Let's review Calipari's sins. A kid from Hartford without a pot to piss in accepted money and gifts from a shady fellow hoping to cash in on the long and lucrative pro career Camby did in fact go on to have. In a sane world, why is that anyone's business but Marcus Camby's? If somebody who's an economics major at UMass gets a summer job at Goldman Sachs, everyone's happy for the kid. Nobody says he's eligible for graduate school.

Derrick Rose wanted to play in the NBA, but a patent violation of antitrust law said he had to wait a year. In order to maintain his earning potential, and (here's what many miss) to LEARN more about his chosen trade, Rose felt it was in his best interests to play college ball for a year, despite having no academic qualifications or interests to speak of. So somebody took Rose's SATs for him, he would up at Memphis, and this year he's probably going to be NBA MVP.

Once again we ask, what's the crime? Who got hurt here? Derrick Rose? The University of Memphis? Hard to see how. Confronted with an outrageous violation of his rights as a commercial entity in a free market, Rose did what was best for him. So did Calipari, by carefully looking the other way. I can't and won't blame either one.

Kentucky and Calipari are a perfect fit, which is why they are a perfect villain. The University of Kentucky as an institution and the state of Kentucky as a community have the same attitude towards basketball as their coach. Winning comes first, second and last. Try not to break the rules so carelessly you get caught and it hurts our chances of winning more next year. Above all, don't tell us about what you're doing.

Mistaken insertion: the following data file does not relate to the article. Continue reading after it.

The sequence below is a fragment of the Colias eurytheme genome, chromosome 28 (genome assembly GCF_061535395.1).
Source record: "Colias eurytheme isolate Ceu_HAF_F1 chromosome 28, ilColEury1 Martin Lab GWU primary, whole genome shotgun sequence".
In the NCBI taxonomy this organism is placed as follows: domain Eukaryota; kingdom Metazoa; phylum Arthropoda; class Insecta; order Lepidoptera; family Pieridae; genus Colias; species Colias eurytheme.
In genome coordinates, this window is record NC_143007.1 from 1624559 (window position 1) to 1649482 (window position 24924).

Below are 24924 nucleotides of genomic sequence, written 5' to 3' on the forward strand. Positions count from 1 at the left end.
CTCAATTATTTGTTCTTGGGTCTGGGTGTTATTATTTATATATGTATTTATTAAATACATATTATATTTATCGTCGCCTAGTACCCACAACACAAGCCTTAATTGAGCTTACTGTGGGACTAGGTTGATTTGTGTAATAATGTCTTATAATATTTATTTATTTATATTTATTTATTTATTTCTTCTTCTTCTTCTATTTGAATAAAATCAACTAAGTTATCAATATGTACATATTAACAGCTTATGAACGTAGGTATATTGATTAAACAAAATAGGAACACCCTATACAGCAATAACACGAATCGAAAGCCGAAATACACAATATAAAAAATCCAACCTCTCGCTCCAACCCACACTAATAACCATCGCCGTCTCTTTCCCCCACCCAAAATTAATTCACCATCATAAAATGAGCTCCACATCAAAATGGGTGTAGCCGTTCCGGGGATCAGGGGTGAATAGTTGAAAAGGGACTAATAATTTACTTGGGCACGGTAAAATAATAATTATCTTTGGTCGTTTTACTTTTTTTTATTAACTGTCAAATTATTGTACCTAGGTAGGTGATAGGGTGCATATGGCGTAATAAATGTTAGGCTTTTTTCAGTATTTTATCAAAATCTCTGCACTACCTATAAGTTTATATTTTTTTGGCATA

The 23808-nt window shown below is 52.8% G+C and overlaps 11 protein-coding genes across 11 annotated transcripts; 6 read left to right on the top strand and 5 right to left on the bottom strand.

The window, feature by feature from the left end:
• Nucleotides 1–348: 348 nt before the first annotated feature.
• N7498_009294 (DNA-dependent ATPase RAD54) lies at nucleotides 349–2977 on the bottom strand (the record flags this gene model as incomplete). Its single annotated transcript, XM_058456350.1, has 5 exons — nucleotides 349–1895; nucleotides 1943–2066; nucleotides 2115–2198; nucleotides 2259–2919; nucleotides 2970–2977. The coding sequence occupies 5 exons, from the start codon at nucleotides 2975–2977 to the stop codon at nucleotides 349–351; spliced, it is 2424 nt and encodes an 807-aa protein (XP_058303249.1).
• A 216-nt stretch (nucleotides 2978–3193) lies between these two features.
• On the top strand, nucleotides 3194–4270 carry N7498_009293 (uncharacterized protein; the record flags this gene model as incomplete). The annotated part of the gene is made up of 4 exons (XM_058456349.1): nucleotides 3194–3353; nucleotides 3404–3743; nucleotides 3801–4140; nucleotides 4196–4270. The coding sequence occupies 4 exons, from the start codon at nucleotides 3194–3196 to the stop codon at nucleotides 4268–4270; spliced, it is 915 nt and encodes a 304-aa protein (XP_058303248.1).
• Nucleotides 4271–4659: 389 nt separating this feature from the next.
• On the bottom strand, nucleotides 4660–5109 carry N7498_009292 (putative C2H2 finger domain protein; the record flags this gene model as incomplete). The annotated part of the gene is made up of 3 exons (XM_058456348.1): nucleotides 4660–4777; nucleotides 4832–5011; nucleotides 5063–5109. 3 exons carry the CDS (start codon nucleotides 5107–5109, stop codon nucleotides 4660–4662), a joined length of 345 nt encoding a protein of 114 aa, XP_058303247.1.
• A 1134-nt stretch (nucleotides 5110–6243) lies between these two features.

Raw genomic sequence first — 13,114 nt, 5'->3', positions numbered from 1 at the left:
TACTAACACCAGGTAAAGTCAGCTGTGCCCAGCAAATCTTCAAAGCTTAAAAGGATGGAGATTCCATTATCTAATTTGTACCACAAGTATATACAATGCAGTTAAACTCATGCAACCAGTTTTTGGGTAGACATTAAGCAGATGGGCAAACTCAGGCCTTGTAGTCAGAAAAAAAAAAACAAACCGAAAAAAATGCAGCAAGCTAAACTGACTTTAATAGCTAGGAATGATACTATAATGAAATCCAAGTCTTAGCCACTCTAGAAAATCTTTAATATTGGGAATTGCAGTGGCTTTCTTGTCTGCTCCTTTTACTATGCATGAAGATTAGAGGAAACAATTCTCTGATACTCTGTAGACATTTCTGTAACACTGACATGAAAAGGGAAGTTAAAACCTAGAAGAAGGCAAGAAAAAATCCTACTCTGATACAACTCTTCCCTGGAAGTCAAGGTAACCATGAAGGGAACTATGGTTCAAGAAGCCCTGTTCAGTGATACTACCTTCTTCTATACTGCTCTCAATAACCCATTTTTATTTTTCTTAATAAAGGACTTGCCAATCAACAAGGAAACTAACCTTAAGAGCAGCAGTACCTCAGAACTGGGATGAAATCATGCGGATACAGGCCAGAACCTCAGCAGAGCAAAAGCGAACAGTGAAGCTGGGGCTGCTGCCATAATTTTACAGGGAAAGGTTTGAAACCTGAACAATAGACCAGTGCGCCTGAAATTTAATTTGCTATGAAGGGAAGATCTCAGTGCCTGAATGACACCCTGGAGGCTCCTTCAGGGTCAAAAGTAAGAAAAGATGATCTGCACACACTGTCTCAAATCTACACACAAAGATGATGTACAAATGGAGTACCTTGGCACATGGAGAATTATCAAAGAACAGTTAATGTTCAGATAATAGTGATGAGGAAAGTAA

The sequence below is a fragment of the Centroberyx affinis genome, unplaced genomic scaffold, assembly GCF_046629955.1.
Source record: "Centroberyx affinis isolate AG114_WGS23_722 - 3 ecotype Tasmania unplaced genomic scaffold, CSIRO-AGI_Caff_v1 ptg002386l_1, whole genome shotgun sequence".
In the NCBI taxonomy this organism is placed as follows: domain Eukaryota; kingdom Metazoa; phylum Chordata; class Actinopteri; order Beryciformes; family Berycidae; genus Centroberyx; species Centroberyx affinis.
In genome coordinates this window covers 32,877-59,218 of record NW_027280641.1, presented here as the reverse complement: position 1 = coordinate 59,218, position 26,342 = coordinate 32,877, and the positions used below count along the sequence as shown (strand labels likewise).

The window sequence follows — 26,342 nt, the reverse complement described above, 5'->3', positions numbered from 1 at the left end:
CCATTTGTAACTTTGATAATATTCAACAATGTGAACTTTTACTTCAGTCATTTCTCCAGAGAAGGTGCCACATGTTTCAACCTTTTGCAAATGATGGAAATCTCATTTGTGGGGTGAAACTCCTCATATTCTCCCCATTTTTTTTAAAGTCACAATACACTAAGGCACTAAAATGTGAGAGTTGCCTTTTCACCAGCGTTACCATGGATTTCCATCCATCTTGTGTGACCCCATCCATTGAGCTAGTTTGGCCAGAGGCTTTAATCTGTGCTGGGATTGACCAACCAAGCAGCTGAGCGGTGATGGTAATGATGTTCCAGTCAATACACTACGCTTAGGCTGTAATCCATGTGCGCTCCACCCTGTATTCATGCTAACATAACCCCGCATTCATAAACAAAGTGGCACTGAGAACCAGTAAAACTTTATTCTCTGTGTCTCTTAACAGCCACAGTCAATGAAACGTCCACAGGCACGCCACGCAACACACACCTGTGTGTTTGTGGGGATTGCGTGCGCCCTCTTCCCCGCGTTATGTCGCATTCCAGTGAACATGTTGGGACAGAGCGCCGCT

Kentucky's had major, major scandals under every coach it's ever had (except Tubby Smith, and they ran him off, possibly for just that). The program ignored rules when Adolph Rupp was coach and it's doing it today. Kentucky hired a champion ignorer who's good at winning games. Everybody's happy there. I'm happy Kentucky will be on the court today demonstrating the farcically unjust setup of the collegiate section of U.S. minor league sports. There's something to be said for honest crooks in our hypocritical world.

Let me put it this way. If I had a son who was a good enough basketball player to be on a Div-I squad as a scholarship player for four years, I wouldn't want him to play for Calipari. He'd have many better options.

But if I had a kid who was good enough to be a one-and-done, a kid who was bound and determined to try the NBA as soon as possible, and whom I knew would get drafted if he was ready or not, I wouldn't want him to play for any coach BUT Calipari.

Last time I checked, the idea of going to college was to learn stuff to prepare you for your life as an adult.